The Ur Example is, of course, John Constantine of Vertigo Comics. He first appeared in Swamp Thing and spun-off into his own series some years later. (Swamp Thing showed the title character and John Constantine both active in the Crisis on Infinite Earths, although Constantine had only a very small role in the actual miniseries.) Constantine was created by Alan Moore based on his idea of "creating a character who looked like Sting", although Sting did not tend to wear trenchcoats or smoke (at least in public).
Though many writers have wanted to use Constantine in their series, DC denied them up until 2011 for fear of disturbing the "realism" of Hellblazer, even though Constantine (technically) inhabits the DC Universe, where a number of these Expies also reside. So, instead, various analogues and homages to John have appeared.
Constance Johanssen was also Ellis' homage/parody of Constantine in the Pryde and Wisdom mini-series: "Constance Johanssen. Excellent occult detective. Has a habit of getting her friends killed. Two hundred at last count"
It's also implied that Constantines gravitate towards this trope especially if their initials are "JC".
With the breaking of the Vertigo embargo in 2011, John's reclaimed the Trenchcoat Brigade role in the main DCU.
Pete Wisdom from Excalibur (even when he wasn't being written by Warren Ellis, his creator) was always like this. He's cleaned up a bit recently, though. Given up smoking and everything. Some fans have theorised that the original character was the Nineties Anti-Hero version of the character, and this is just a natural progression.
Cal McDonald from the Criminal Macabre comics by Steven Niles isn't British, but otherwise fits this trope to a T.
Marv from Sin City is this trope in its most violent shade. (Of course, almost every protagonist wears a trenchcoat in Sin City. Frank Miller loves this trope.)
Samuel Burke from Spawn. Although overweight, the guy sees everything in the shades of grey. He smokes from time to time and when he taggles along with Spawn in his adventures, he becomes an Occult Detective.
Though he does subvert it a bit by the coat being white.
...as does Felix Castor from The Devil You Know and its sequels by Mike Carey (given the fact that Carey wrote Hellblazer for a while).
Cal McDonald (see comics examples above) has also appeared in a series of novels by creator Steven Niles.
Harry Dresden has definite shades of this. Considering John Constantine has been around since 1985,and Jim Butcher is a self-proclaimed fan of the series, the real question is whether it is a case of "influenced by", "inspired by", or Captain Ersatz.
Though given Harry's stupid sense of humor, he might be closer to a cross between John Constantine and Spider-Man. (Which he has also admitted: "I follow the Tao of Peter Parker," anyone?)
Given Harry's status as a Pop Cultured Badass, he was probably trying to invoke the image intentionally.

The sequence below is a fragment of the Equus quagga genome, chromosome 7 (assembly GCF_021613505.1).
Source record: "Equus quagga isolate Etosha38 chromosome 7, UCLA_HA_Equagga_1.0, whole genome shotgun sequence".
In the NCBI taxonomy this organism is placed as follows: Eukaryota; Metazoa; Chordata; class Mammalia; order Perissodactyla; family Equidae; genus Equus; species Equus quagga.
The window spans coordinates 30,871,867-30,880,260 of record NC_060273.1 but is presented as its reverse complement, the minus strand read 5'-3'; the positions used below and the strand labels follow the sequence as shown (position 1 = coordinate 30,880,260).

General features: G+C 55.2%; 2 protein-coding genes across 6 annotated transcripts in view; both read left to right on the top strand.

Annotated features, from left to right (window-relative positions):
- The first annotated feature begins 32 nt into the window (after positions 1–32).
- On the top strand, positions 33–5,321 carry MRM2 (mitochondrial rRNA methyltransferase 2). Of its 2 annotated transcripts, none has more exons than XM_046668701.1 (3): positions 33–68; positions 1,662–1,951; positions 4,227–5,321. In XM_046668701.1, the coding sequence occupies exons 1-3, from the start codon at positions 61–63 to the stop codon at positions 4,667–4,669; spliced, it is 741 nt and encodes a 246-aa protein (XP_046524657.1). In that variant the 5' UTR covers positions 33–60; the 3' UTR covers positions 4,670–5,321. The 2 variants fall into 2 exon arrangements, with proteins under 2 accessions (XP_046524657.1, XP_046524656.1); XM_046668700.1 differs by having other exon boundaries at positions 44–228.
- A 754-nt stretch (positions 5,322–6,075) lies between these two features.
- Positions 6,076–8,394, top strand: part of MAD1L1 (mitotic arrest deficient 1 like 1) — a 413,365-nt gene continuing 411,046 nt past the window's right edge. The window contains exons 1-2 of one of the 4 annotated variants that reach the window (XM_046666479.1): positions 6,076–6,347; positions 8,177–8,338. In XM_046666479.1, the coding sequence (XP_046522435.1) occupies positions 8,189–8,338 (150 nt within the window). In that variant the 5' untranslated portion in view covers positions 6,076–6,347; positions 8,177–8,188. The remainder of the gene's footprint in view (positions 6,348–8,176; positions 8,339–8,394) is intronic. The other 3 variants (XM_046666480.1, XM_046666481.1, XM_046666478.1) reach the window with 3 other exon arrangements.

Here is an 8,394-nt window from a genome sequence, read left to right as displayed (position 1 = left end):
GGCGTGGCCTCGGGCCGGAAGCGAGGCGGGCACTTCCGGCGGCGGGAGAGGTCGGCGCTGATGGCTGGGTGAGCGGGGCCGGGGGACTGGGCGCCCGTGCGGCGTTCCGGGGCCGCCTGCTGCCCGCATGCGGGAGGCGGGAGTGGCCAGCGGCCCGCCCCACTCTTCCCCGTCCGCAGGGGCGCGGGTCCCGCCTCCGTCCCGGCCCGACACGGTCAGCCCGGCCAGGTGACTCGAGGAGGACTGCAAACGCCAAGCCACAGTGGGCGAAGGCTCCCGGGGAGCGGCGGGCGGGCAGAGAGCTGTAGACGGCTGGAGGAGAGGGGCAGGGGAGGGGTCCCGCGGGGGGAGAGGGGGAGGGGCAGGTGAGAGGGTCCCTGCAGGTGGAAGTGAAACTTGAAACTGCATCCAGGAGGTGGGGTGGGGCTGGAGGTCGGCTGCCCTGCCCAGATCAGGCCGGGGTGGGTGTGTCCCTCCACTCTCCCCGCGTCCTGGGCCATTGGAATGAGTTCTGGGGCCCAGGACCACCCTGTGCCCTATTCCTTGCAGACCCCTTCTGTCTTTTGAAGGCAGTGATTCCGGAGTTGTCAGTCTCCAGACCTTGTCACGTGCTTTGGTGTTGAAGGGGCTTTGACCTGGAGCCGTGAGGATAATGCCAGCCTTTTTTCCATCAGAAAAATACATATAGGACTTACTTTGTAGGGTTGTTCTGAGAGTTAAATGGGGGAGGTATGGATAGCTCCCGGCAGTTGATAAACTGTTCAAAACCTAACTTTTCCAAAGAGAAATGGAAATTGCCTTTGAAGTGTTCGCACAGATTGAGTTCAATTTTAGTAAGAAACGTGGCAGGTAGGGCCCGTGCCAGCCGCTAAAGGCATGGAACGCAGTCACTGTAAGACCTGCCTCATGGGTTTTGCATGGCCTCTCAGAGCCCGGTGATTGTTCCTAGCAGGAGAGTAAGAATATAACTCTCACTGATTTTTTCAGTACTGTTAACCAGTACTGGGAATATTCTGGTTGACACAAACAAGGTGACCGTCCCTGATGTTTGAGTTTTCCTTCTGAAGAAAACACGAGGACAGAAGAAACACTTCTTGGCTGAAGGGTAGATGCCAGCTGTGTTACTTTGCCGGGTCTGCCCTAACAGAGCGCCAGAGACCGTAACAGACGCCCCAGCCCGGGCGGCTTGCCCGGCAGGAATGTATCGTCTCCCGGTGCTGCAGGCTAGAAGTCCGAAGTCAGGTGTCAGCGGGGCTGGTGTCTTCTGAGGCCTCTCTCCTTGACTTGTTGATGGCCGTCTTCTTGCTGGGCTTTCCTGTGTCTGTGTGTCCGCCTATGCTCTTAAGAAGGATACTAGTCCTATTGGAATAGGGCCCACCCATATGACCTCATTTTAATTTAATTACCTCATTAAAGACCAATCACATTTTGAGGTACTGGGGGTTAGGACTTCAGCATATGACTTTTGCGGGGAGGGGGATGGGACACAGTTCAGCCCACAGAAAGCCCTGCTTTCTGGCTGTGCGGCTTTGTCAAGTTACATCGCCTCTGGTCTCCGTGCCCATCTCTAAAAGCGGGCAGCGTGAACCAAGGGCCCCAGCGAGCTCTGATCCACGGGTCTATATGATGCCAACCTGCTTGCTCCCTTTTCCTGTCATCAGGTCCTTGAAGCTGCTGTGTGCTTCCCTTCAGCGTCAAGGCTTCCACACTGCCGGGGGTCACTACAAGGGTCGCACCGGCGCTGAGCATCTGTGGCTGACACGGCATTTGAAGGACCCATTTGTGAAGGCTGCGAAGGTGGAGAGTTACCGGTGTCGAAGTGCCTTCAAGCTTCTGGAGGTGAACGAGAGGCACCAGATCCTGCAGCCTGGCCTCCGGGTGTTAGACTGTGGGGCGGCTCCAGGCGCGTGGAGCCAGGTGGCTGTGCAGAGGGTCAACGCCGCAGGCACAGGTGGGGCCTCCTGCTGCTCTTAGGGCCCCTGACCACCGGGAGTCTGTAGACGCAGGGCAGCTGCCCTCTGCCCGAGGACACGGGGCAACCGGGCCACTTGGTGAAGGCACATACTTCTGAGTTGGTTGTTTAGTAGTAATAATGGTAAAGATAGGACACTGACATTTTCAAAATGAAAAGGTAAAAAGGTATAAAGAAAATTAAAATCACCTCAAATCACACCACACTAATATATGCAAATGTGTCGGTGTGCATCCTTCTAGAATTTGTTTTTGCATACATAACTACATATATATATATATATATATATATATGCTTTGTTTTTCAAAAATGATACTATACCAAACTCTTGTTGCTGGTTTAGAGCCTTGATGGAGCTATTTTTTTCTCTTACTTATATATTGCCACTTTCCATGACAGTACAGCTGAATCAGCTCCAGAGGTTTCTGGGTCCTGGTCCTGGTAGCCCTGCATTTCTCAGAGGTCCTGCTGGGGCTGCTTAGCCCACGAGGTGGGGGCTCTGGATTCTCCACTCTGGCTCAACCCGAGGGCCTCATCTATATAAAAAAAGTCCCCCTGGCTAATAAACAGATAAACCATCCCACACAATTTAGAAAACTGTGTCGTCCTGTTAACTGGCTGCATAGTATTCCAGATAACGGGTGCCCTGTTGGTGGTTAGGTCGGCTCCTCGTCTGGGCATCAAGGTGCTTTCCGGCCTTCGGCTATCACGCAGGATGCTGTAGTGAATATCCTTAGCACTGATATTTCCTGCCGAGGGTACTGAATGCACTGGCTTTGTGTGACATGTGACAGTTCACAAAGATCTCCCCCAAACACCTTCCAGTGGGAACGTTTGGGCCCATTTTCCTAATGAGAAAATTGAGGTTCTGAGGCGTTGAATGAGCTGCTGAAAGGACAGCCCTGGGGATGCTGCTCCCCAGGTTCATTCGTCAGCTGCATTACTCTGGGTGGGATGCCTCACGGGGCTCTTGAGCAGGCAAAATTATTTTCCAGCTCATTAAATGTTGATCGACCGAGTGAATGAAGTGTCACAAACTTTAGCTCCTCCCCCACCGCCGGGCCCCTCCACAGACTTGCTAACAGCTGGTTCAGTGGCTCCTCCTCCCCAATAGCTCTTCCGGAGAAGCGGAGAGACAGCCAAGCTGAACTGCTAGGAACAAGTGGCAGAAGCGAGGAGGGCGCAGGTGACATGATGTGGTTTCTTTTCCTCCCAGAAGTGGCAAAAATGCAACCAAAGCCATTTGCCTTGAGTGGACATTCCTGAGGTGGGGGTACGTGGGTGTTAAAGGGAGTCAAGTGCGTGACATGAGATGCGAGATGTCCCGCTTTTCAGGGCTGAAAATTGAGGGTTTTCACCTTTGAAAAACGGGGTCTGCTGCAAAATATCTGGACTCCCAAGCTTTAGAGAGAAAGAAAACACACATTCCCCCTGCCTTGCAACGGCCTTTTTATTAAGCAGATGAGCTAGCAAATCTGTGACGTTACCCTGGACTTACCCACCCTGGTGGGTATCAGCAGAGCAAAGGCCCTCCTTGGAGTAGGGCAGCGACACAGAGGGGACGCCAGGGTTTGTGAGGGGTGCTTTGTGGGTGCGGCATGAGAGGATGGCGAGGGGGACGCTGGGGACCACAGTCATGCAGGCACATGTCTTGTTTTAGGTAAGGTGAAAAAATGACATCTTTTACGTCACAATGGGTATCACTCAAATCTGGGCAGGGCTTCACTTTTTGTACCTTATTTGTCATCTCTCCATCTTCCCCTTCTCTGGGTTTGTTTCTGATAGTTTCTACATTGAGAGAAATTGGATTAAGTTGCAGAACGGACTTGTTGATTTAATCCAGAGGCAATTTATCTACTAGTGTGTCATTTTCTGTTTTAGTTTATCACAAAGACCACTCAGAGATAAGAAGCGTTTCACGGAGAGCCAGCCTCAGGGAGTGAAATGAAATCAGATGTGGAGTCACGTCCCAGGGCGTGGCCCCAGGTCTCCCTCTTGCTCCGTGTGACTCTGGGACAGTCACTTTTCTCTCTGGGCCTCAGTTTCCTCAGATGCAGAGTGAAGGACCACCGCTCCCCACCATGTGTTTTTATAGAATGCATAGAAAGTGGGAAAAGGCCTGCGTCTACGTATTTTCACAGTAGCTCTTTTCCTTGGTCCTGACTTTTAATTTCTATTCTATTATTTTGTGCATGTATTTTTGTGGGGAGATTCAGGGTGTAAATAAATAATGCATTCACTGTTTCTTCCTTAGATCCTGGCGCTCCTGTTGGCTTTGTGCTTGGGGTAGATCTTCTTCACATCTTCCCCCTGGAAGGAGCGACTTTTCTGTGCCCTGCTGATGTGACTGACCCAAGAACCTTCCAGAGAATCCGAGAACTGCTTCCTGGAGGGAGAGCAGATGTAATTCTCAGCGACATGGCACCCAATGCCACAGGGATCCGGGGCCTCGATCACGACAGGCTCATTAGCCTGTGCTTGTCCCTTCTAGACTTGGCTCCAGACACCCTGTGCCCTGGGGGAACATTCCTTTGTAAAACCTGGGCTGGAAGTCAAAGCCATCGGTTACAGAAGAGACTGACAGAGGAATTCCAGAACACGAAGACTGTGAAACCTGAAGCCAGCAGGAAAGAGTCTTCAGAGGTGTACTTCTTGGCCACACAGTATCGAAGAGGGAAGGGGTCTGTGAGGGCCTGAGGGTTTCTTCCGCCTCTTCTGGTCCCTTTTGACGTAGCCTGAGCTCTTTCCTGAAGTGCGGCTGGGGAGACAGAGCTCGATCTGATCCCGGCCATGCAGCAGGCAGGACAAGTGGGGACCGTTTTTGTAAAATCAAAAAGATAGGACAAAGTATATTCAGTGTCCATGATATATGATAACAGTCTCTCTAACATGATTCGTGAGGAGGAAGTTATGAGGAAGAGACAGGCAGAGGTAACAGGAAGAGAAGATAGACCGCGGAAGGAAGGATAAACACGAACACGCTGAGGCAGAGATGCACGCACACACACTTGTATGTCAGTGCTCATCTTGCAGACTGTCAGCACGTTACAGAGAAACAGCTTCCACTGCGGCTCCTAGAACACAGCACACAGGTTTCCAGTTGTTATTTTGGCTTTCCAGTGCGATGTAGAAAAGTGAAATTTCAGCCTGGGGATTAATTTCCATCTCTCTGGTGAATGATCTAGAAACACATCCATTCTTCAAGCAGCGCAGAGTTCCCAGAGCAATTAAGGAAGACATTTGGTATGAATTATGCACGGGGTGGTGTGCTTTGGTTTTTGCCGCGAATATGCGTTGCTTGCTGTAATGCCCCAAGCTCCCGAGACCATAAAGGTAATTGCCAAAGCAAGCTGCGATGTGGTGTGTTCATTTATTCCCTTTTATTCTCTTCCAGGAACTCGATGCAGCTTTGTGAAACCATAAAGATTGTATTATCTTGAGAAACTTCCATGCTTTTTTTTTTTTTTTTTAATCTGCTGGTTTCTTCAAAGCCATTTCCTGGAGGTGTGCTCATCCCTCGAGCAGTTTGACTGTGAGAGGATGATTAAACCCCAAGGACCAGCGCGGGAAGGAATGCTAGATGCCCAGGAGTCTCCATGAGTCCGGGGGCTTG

A recent addition to the brigade is Jimmy Stark, antihero of Richard Kadrey's Sandman Slim. Ragged & snarky, with a dark past and hellish powers; wearing a black silk trenchcoat with no irony, and smoking Maledictions, the cigarettes from Hell.
Fitz Kreiner, from the Eighth Doctor Adventures. Being Genre Savvy, he seems to know it, too. He smokes, wears a leather coat most of the time and a trench coat some of the time, swears more than basically anyone he knows, has Perma Stubble (because he's bad at shaving), and is a lower-middle-class Londoner and a GuileSidekick. He's also basically quite sweet and sensitive, but most characters, upon first meeting him, distrust him.
Castiel from Supernatural was influenced by Constantine's image. Though he's not British and doesn't smoke (as far as we know), he does wear a trenchcoat and is morally dubious, even though he's an angel.
Most accurate example; Alucard from Hellsing. The guy's a cold hearted bastard who loves to taunt his foes, but occasionally sides with the good. You might as well call him the John Constantine of manga.
Damien from Nightschool. He doesn't have stubble, but when you can stop bullets from reaching your skin, break bones by thinking about it, and can flatten NYC then you can be a nitpicker.
Detective Badd from Ace Attorney Investigations, whose ragged trenchcoat is pockmarked with bullet holes from all the times he's been shot at. He doesn't smoke, though—he just makes constantly sucking on lollipops look cool.
To elaborate a bit on this guy, EVERYONE, including Manfred von Karma, respects this guy, even if only grudgingly. He's one of only three known people Franziska won't ever whip. To the fan community, he's Ace Attorney's very own Chuck Norris.
Riff of Sluggy Freelance fits most of the trope. His dark and troubled past working as a Hereti Corp freelancer is often brought up even today. His inventions potentially destroying all (or most) of mankind is another for which he's visibly trying to redeem himself for. He also has a string of girlfriends he left behind. He doesn't smoke though.